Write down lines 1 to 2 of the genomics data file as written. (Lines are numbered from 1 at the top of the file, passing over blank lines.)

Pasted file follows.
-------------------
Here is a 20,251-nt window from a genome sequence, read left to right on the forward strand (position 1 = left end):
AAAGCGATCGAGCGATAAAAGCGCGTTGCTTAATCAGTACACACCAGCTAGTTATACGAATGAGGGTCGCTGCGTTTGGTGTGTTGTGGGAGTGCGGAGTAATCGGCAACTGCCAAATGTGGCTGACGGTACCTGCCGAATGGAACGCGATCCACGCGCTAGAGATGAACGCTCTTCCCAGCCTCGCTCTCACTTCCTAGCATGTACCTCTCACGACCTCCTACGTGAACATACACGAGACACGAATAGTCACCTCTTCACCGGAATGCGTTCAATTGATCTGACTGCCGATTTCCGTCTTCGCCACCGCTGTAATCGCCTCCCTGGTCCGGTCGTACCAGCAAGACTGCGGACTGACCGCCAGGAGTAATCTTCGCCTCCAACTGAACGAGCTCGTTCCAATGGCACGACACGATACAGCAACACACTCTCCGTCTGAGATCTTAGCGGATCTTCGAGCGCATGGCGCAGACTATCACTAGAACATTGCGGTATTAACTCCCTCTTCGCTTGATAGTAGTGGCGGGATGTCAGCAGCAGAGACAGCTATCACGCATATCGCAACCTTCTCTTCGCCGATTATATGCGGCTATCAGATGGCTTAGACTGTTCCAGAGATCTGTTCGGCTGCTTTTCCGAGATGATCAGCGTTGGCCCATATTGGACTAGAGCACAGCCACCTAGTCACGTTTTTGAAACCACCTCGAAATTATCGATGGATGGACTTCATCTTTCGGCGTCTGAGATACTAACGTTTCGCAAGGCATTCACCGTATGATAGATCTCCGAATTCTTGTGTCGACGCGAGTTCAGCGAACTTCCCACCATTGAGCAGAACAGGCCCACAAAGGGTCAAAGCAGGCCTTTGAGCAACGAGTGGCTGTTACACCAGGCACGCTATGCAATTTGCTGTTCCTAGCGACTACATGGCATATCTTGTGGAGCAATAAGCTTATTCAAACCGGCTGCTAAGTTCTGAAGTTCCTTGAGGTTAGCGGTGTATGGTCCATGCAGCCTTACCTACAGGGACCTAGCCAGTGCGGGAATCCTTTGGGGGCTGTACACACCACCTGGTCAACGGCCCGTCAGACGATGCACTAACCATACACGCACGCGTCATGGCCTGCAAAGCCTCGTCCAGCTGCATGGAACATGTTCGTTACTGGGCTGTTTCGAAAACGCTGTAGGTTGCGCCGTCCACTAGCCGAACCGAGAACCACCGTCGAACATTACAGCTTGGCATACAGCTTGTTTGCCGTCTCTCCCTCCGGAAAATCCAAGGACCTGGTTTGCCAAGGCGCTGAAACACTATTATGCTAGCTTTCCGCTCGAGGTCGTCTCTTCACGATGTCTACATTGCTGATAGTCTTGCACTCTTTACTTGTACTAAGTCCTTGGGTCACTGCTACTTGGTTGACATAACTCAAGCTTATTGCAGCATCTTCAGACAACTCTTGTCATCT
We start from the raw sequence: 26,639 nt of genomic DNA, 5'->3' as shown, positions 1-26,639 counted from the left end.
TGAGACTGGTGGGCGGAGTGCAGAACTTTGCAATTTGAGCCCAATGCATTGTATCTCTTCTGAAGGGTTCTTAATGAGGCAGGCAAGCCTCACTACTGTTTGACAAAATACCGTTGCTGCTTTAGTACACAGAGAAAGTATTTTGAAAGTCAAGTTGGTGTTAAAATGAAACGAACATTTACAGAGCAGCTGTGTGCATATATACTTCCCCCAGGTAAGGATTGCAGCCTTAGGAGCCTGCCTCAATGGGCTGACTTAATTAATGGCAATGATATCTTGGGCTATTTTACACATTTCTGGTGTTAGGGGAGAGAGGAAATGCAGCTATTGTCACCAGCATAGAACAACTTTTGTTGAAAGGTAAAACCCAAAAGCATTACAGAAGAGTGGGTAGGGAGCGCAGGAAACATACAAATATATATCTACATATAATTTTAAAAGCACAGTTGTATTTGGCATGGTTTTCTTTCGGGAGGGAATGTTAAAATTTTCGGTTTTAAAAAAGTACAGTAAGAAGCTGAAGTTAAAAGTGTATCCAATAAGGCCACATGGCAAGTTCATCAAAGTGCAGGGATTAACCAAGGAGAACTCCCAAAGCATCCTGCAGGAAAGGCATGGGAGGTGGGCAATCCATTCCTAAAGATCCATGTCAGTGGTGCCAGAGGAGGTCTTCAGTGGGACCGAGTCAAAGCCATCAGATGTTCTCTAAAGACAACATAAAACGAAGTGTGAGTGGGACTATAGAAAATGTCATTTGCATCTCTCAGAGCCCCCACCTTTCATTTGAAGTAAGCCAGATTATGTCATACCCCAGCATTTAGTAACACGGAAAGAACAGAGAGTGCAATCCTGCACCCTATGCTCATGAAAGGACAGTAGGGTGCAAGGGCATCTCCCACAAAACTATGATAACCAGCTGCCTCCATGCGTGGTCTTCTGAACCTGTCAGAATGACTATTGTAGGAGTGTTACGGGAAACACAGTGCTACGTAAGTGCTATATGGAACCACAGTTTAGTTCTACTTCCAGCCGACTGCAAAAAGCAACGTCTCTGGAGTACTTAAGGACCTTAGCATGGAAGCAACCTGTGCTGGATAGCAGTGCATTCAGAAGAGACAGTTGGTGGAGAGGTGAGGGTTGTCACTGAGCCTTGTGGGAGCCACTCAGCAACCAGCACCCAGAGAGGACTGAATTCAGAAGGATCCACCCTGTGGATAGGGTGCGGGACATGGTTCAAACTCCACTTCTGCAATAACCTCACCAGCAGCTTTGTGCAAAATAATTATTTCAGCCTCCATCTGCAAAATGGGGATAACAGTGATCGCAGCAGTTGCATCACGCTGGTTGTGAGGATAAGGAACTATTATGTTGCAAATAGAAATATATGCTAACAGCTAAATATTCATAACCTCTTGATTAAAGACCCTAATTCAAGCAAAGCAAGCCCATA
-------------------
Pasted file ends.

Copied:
Here is a 20,251-nt window from a genome sequence, read left to right on the forward strand (position 1 = left end):
AAAGCGATCGAGCGATAAAAGCGCGTTGCTTAATCAGTACACACCAGCTAGTTATACGAATGAGGGTCGCTGCGTTTGGTGTGTTGTGGGAGTGCGGAGTAATCGGCAACTGCCAAATGTGGCTGACGGTACCTGCCGAATGGAACGCGATCCACGCGCTAGAGATGAACGCTCTTCCCAGCCTCGCTCTCACTTCCTAGCATGTACCTCTCACGACCTCCTACGTGAACATACACGAGACACGAATAGTCACCTCTTCACCGGAATGCGTTCAATTGATCTGACTGCCGATTTCCGTCTTCGCCACCGCTGTAATCGCCTCCCTGGTCCGGTCGTACCAGCAAGACTGCGGACTGACCGCCAGGAGTAATCTTCGCCTCCAACTGAACGAGCTCGTTCCAATGGCACGACACGATACAGCAACACACTCTCCGTCTGAGATCTTAGCGGATCTTCGAGCGCATGGCGCAGACTATCACTAGAACATTGCGGTATTAACTCCCTCTTCGCTTGATAGTAGTGGCGGGATGTCAGCAGCAGAGACAGCTATCACGCATATCGCAACCTTCTCTTCGCCGATTATATGCGGCTATCAGATGGCTTAGACTGTTCCAGAGATCTGTTCGGCTGCTTTTCCGAGATGATCAGCGTTGGCCCATATTGGACTAGAGCACAGCCACCTAGTCACGTTTTTGAAACCACCTCGAAATTATCGATGGATGGACTTCATCTTTCGGCGTCTGAGATACTAACGTTTCGCAAGGCATTCACCGTATGATAGATCTCCGAATTCTTGTGTCGACGCGAGTTCAGCGAACTTCCCACCATTGAGCAGAACAGGCCCACAAAGGGTCAAAGCAGGCCTTTGAGCAACGAGTGGCTGTTACACCAGGCACGCTATGCAATTTGCTGTTCCTAGCGACTACATGGCATATCTTGTGGAGCAATAAGCTTATTCAAACCGGCTGCTAAGTTCTGAAGTTCCTTGAGGTTAGCGGTGTATGGTCCATGCAGCCTTACCTACAGGGACCTAGCCAGTGCGGGAATCCTTTGGGGGCTGTACACACCACCTGGTCAACGGCCCGTCAGACGATGCACTAACCATACACGCACGCGTCATGGCCTGCAAAGCCTCGTCCAGCTGCATGGAACATGTTCGTTACTGGGCTGTTTCGAAAACGCTGTAGGTTGCGCCGTCCACTAGCCGAACCGAGAACCACCGTCGAACATTACAGCTTGGCATACAGCTTGTTTGCCGTCTCTCCCTCCGGAAAATCCAAGGACCTGGTTTGCCAAGGCGCTGAAACACTATTATGCTAGCTTTCCGCTCGAGGTCGTCTCTTCACGATGTCTACATTGCTGATAGTCTTGCACTCTTTACTTGTACTAAGTCCTTGGGTCACTGCTACTTGGTTGACATAACTCAAGCTTATTGCAGCATCTTCAGACAACTCTTGTCATCT